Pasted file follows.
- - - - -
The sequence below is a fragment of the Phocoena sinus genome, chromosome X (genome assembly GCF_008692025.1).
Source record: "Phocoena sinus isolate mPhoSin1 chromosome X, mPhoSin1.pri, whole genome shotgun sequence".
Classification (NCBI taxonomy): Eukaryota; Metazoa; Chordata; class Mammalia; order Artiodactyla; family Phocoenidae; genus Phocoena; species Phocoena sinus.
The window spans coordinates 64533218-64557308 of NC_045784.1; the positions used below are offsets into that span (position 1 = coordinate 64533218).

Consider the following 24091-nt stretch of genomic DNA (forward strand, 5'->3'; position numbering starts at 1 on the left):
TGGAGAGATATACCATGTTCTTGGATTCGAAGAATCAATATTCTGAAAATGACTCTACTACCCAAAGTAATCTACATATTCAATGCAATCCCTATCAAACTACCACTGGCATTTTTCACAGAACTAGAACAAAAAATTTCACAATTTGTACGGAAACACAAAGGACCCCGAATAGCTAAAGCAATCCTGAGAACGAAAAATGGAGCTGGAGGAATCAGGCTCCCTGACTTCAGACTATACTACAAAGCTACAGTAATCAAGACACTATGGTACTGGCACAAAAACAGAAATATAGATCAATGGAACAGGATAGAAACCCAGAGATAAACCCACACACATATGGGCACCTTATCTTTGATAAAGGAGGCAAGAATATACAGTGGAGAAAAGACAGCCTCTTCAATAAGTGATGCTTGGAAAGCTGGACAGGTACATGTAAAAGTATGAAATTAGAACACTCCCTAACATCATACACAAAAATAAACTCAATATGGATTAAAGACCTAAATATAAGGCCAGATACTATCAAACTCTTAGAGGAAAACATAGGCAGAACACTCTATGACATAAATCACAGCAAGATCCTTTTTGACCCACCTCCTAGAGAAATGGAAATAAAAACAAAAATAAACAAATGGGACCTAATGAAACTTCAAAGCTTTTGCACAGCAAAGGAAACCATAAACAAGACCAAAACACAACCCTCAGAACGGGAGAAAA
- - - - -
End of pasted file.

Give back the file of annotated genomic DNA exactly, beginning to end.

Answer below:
The sequence below is a fragment of the Phocoena sinus genome, chromosome X (genome assembly GCF_008692025.1).
Source record: "Phocoena sinus isolate mPhoSin1 chromosome X, mPhoSin1.pri, whole genome shotgun sequence".
Classification (NCBI taxonomy): Eukaryota; Metazoa; Chordata; class Mammalia; order Artiodactyla; family Phocoenidae; genus Phocoena; species Phocoena sinus.
The window spans coordinates 64533218-64557308 of NC_045784.1; the positions used below are offsets into that span (position 1 = coordinate 64533218).

Consider the following 24091-nt stretch of genomic DNA (forward strand, 5'->3'; position numbering starts at 1 on the left):
TGGAGAGATATACCATGTTCTTGGATTCGAAGAATCAATATTCTGAAAATGACTCTACTACCCAAAGTAATCTACATATTCAATGCAATCCCTATCAAACTACCACTGGCATTTTTCACAGAACTAGAACAAAAAATTTCACAATTTGTACGGAAACACAAAGGACCCCGAATAGCTAAAGCAATCCTGAGAACGAAAAATGGAGCTGGAGGAATCAGGCTCCCTGACTTCAGACTATACTACAAAGCTACAGTAATCAAGACACTATGGTACTGGCACAAAAACAGAAATATAGATCAATGGAACAGGATAGAAACCCAGAGATAAACCCACACACATATGGGCACCTTATCTTTGATAAAGGAGGCAAGAATATACAGTGGAGAAAAGACAGCCTCTTCAATAAGTGATGCTTGGAAAGCTGGACAGGTACATGTAAAAGTATGAAATTAGAACACTCCCTAACATCATACACAAAAATAAACTCAATATGGATTAAAGACCTAAATATAAGGCCAGATACTATCAAACTCTTAGAGGAAAACATAGGCAGAACACTCTATGACATAAATCACAGCAAGATCCTTTTTGACCCACCTCCTAGAGAAATGGAAATAAAAACAAAAATAAACAAATGGGACCTAATGAAACTTCAAAGCTTTTGCACAGCAAAGGAAACCATAAACAAGACCAAAACACAACCCTCAGAACGGGAGAAAA